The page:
In the History website the author delves specifically into weapons used in the Civil War. Prior to the Civil War soldiers had muskets that could only hold a single bullet at a time with an effective range of about 80 yards. But newer, more advanced riles had been invented that used bullets that traveled farther and were "more accurate"; moreover, the rifles with "Minie" bullets (named after the French army officer who invented them) were "quick and easy to load" albeit the soldier still had to load one bullet at a time (History, p. 2).

Better still than the Minie technology was the "repeater" rifle, known as the Spencer carbine, which could "…fire seven shots in 30 seconds" (History, p. 2). This was an enormously important advancement in warfare, but unfortunately for the Confederate Army, this carbine was only available to the Union Army troops because "…southern factories had neither the equipment nor the know-how to produce them" (History, p. 2).

Another weapon that was an innovation during the Civil War was the hydrogen-filled passenger balloons; a spy for the Union army could view the field a long way away and send reconnaissance information back to the commanders (History, p. 2). How did reconnaissance data get sent miles away to a general in the Union army? The telegraph was in full operation at that time and information was relayed that way.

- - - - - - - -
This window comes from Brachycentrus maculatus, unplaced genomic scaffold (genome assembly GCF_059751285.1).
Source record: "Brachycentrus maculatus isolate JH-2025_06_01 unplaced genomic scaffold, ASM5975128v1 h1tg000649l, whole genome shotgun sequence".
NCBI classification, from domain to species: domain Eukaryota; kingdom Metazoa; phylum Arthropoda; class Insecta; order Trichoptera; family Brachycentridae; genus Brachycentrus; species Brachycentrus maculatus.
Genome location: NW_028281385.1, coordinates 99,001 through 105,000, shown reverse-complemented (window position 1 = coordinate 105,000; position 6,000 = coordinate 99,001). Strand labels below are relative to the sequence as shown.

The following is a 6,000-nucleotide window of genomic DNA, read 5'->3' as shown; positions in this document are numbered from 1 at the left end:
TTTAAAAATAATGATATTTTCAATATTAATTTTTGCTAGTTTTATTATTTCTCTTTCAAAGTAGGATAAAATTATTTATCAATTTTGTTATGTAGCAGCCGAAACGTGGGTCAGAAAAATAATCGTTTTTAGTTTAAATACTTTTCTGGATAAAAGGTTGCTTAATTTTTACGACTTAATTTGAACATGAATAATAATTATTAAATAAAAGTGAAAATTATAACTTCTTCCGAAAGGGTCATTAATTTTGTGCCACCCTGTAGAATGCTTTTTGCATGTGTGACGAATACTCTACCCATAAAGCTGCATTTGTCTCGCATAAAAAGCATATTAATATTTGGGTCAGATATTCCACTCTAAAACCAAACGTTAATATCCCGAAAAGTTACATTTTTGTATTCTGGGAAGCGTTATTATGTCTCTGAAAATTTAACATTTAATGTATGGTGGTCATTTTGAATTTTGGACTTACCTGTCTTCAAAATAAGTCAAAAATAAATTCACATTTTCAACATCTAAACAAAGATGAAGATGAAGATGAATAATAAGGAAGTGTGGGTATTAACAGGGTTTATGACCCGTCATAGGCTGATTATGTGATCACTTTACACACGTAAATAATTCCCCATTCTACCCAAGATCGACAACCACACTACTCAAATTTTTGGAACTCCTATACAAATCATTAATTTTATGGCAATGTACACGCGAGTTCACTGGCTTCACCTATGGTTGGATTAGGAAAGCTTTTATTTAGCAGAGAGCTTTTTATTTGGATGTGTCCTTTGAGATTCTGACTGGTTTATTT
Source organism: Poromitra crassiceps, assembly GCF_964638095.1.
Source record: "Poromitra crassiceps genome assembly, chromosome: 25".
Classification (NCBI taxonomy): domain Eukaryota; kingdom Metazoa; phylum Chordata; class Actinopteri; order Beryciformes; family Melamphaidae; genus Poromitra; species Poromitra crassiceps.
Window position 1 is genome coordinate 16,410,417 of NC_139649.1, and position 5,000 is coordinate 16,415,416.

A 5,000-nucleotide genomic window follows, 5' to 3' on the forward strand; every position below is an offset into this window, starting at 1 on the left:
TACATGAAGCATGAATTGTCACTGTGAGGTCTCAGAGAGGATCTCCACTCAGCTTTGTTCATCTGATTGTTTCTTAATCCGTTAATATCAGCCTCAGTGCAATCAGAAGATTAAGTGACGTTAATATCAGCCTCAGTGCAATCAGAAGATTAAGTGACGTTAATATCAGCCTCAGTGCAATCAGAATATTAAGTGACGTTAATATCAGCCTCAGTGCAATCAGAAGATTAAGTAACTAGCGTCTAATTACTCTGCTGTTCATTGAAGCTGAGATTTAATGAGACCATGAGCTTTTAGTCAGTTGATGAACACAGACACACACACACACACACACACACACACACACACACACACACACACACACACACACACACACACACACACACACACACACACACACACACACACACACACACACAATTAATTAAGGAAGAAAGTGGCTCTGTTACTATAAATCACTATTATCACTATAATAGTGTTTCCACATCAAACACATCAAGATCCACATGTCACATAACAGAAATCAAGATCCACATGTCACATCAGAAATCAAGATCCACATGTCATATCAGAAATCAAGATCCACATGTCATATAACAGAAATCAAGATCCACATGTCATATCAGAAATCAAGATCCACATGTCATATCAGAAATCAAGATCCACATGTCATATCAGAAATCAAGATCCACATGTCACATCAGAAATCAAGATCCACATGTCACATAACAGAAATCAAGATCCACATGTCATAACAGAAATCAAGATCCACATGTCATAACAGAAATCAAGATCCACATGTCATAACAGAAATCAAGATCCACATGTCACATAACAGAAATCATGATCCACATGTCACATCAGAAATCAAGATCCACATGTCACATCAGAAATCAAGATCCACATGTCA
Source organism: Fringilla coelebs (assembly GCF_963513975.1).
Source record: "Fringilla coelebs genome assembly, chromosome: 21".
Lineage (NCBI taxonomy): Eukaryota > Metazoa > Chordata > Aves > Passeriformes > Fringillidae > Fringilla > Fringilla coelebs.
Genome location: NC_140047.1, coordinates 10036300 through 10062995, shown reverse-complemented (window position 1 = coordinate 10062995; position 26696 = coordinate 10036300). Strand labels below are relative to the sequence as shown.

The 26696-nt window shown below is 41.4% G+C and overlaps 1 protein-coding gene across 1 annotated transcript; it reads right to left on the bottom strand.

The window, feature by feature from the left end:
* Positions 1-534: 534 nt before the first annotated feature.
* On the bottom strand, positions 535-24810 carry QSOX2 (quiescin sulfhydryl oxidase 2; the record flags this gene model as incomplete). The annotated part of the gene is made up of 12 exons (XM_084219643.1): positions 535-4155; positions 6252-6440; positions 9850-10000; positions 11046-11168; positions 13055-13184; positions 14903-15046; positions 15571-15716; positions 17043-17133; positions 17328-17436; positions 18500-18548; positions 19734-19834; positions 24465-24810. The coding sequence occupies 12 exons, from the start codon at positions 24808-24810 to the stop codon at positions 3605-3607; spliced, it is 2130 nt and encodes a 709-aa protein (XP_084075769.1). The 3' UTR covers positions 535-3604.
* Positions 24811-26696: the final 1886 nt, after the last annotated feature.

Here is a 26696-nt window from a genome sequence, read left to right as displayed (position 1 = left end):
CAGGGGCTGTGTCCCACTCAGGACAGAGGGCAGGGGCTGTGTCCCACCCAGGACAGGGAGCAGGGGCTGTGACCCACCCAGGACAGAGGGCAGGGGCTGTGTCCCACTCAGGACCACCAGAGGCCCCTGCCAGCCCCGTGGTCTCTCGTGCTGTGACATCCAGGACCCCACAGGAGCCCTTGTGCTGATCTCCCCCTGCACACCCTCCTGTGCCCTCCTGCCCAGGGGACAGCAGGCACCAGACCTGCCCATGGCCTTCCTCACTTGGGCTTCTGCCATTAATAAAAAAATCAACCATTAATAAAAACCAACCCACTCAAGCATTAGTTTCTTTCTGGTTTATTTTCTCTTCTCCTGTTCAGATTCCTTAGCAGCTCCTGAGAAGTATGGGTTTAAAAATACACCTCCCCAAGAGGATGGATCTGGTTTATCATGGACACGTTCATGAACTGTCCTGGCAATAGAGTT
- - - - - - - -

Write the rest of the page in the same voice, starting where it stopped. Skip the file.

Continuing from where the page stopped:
Sea-going vessels -- known as "ironclad" warships -- moved freely up and down the east coast and effectively blocked many confederate ports. Indeed, these were an innovation uniquely linked to the Civil War, and instead of the old war at sea (with wooden ships and sails), these were vessels that had guns on board and were nearly impervious to musket fire (History, p. 2).

Steam-powered ocean-going vessels helped bring about what authors Millett and Masiowski call "the most important aspect of the sea war -- the blockade" (Millett, et al., 2012). The development of steam vessels was a major technological breakthrough during the Civil War; and in 1862, the U.S. Congress added the "Bureau of Steam Engineering" to the naval bureaus (Millett). New power plants were developed to design better steam-powered ships, and the fact that the Union navy was able to use those ships to blockade Confederate naval facilities at "Norfolk, Pensacola, and New Orleans," gave it a huge advantage, Millett explains.